Society today values being perfect.
We seek perfect professionals.
We seek perfect companions.
We seek perfectness in anything we do.
HR ‘lets go’ of people who are not perfect.
The mottos of companies promote excellence and perfectness.
Why seek anything else?
Would anyone pay for failures?
Not the perfect ones!
I am sure all the above do ring a bell in one way or the other. Perhaps not in their absolute form, perhaps not in the sense mentioned above but in another very similar one. Yet, this idea of ‘perfectness’ penetrates and transcends out culture and our thought and it is very hard to find a company or a person not pressing themselves to strive for the perfect.
Sure, mistakes are for humans. We learn by our mistakes. But these kind of words are limited to our parents and our loved ones, or – at best – to a sympathizing HR manager scolding a low-level employee on their first mistake at the work. If you want to be in the big league, big mistakes are unforgivable. See for example two incidents in the US Navy here (Navy Removes USS Philippine Sea CO After Fuel Spill) and here (2 Top Officers of Navy Ship John S. McCain Are Removed) and here (Carrier Roosevelt CO Relieved Over ‘Extremely Poor Judgment’ in Creating ‘Firestorm’ Over COVID-19 Outbreak).
Let me tell you a story…
Meet Chester Nimitz.
You might know the name Nimitz to-day. Because it is the name of a whole class of nuclear powered aircraft carriers [source].
Impressive aren’t they?
The honor of naming a whole class of ships after you is not an easy feat, especially when we talk about aircraft carriers which are at the cornerstone of the US power projection capabilities as we speak.
But it was a natural thing for Nimitz.
You see Chester William Nimitz, Sr. was a fleet admiral of the United States Navy. He played a major role in the naval history of World War II as Commander in Chief, U.S. Pacific Fleet and Commander in Chief, Pacific Ocean Areas, commanding Allied air, land, and sea forces during World War II.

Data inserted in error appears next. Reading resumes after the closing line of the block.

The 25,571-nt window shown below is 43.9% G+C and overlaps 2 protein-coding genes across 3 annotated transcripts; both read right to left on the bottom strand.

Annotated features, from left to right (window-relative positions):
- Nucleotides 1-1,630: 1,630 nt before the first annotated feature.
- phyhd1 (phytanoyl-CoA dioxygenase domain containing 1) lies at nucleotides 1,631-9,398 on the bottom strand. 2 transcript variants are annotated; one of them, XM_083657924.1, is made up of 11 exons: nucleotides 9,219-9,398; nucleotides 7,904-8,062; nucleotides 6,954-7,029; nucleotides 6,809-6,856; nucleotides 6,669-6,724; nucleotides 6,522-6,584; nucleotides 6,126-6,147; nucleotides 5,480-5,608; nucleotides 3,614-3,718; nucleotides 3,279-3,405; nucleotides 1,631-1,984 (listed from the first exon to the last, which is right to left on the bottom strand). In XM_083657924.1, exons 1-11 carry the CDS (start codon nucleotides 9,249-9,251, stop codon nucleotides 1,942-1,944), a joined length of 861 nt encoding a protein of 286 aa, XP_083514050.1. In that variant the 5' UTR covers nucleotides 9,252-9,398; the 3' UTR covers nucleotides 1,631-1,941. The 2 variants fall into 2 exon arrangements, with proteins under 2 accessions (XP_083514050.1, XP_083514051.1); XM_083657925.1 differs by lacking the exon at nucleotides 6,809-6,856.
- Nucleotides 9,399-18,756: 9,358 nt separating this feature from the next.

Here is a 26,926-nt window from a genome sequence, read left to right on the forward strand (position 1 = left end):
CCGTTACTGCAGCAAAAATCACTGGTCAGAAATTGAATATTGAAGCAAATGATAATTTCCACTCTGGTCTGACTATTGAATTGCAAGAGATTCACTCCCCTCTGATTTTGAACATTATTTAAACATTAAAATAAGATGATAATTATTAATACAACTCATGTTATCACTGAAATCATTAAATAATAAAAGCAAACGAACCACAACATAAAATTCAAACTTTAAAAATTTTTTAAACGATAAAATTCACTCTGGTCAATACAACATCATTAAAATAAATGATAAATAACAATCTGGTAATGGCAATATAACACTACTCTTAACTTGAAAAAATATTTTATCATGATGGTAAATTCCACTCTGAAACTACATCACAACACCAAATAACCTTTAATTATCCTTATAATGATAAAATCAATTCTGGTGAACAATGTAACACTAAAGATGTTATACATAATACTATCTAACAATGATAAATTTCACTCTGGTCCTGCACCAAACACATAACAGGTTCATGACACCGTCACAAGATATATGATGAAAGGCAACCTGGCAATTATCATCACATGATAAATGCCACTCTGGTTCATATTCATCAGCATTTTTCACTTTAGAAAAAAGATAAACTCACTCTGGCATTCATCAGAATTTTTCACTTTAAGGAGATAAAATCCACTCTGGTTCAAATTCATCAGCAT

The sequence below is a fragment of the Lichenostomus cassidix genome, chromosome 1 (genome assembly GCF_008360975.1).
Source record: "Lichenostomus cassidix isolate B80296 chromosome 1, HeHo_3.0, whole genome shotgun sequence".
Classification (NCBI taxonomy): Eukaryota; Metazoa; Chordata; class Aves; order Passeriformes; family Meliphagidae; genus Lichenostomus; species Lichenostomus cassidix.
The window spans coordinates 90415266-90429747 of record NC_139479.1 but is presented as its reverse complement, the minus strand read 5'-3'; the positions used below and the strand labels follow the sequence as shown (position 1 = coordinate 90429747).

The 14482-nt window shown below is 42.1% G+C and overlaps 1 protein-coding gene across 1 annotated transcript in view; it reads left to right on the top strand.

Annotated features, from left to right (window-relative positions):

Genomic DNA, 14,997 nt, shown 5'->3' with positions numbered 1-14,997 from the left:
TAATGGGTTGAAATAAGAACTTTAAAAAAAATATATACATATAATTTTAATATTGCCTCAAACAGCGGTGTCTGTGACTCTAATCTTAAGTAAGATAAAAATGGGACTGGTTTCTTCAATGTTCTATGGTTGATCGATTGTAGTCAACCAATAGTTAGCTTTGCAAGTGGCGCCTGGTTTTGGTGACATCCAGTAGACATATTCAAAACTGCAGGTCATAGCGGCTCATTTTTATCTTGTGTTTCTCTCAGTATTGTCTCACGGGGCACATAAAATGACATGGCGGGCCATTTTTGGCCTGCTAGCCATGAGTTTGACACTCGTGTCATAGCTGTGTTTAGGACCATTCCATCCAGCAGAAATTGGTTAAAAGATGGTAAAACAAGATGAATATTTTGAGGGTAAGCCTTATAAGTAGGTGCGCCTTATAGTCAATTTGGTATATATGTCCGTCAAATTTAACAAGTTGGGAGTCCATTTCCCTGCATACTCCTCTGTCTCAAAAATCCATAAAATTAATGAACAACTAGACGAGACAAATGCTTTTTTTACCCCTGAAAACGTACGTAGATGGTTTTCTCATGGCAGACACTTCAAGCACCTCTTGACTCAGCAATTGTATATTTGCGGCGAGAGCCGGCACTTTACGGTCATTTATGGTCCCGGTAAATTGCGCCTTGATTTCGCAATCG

On September 2, 1945, Nimitz signed as representative of the United States when Japan formally surrendered on board USS Missouri in Tokyo Bay. On October 5, 1945, which had been officially designated as “Nimitz Day” in Washington, D.C., Nimitz was personally presented a second Gold Star for the third award of the Navy Distinguished Service Medal by President Harry S. Truman “for exceptionally meritorious service as Commander in Chief, U.S. Pacific Fleet and Pacific Ocean Areas, from June 1944 to August 1945.” [source]
Amazing story isn’t it?
Well this is the end.
Oh, did I tell you how the story started?
In 1908, Ensign Chester Nimitz ran the destroyer USS Decatur (DD-5) aground in the Philippines. He was court-martialed, found guilty of neglect of duty, and issued a letter of reprimand. [source] It was a different era so he still able to make admiral despite this career setback [source].
Would Nimitz be able to get to be an admiral (let alone Fleet Admiral) if he had such an accident to-day?
Short answer: NO.
He would be relieved of command and would be lucky to have a desk job until the end of this pathetic thing he would dare to call carreer.
To-day we are too perfect to allow specks of imperfection stain the perfect image we have been trying to build for us, our company, our customers, our Navy. And yet, are we getting any better? Are we improving the way we treat people? How many Nimitz admirals have we forced to drop out of the Navy because we cannot tolerate the obvious?
Experience is our teacher.
Yes, mistakes are human nature.
My mom told me that.
And I am sure Fleet Admiral Nimitz would say that too.
Note: Later in his career as a commander of a submarine squadron he may have remembered this initial incident when he cut some slack for a sub commander who bent a prop pulling away from the pier [source: The Admirals].
Because at the end…
What do you get when you fire someone who has run a ship aground?
Someone who has never had the experience of running a ship aground…